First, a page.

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“There is still a lot of work to do” with this phrase the Special Rapporteur on Torture, Juan E. Mendez, concludes his visit to the Senate of Mexico to discuss the draft of Law against Torture.

On April 18th of 2016, the Rapporteur attended the Senate of the Republic of Mexico. During his visit he met with the Senators of the Human Rights, Justice and Governance Committee of the Upper Chamber. The Rapporteur recognized as important “the fact that the Secretary of National Defense, Salvador Cienfuegos, has publicly recognized that forces of the military tortured a person and that also the Federal Police have made the recognition of that practice is a change of attitude of the Government with regards to torture, but it is still not enough”. United in his opinion with Luis Raúl González Pérez, head of the National Human Rights Commission (CNDH), he also stressed that the apology offered by the General Salvador Cienfuegos is not enough. The Special Rapporteur insisted that “it is a step forward, an important step that there was a public statement of apology”.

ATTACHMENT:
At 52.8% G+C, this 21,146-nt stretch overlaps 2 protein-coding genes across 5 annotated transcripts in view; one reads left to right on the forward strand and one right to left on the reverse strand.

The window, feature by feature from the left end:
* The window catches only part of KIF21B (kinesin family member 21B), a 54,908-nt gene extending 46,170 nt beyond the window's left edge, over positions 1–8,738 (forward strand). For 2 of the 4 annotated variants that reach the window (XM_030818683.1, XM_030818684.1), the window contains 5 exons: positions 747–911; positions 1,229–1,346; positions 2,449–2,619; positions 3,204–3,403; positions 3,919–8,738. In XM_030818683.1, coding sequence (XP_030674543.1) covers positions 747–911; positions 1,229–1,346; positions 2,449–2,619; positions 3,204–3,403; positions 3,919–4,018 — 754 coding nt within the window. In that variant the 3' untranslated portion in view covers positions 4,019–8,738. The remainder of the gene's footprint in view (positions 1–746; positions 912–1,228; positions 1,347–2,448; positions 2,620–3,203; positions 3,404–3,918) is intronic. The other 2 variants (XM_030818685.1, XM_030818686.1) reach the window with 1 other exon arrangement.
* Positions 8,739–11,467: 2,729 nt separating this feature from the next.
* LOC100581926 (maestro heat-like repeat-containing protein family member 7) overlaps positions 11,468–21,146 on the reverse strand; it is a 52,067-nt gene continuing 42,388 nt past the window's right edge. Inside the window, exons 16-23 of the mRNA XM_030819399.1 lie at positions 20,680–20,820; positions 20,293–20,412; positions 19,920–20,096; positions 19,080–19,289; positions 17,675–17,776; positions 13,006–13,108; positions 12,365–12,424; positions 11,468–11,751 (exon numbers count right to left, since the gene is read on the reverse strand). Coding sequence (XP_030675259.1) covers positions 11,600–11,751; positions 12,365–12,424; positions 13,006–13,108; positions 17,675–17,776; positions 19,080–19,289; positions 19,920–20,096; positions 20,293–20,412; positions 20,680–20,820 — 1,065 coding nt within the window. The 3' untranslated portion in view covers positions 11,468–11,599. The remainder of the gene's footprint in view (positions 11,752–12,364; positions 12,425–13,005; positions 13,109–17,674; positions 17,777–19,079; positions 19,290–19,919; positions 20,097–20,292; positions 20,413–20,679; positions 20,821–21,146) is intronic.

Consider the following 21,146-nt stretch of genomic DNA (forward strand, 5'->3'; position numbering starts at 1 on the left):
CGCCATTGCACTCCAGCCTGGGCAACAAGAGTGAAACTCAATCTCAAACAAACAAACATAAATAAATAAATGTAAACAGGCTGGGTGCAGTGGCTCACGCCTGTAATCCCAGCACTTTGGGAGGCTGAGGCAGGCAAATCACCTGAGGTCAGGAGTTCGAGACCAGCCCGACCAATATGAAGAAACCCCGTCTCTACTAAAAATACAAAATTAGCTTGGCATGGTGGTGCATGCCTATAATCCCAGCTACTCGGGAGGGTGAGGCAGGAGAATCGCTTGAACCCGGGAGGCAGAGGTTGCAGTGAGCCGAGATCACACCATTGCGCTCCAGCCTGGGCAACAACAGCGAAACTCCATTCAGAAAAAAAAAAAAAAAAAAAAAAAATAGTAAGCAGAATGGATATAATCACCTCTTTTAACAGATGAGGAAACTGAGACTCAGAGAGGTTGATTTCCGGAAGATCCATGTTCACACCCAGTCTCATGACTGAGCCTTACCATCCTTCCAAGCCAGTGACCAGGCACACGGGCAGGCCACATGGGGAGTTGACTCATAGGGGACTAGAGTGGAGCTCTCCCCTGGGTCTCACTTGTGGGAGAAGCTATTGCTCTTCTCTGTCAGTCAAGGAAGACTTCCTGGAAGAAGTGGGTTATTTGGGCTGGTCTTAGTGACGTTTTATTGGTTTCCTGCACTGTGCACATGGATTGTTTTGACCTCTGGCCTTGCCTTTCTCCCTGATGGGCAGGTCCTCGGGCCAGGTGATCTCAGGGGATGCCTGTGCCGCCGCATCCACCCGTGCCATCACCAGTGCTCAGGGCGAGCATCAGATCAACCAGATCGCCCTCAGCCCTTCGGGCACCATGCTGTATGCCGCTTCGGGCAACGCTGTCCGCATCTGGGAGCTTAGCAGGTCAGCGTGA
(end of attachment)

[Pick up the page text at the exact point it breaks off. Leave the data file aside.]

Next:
The Rapporteur urged the legislators to criminalize torture in proportion to its gravity. He also recalled that the State has the duty to investigate, prosecute and punish the perpetrators and offer reparations.

Tackling the world drug problem: UN Experts urge States to adopt Human Rights approach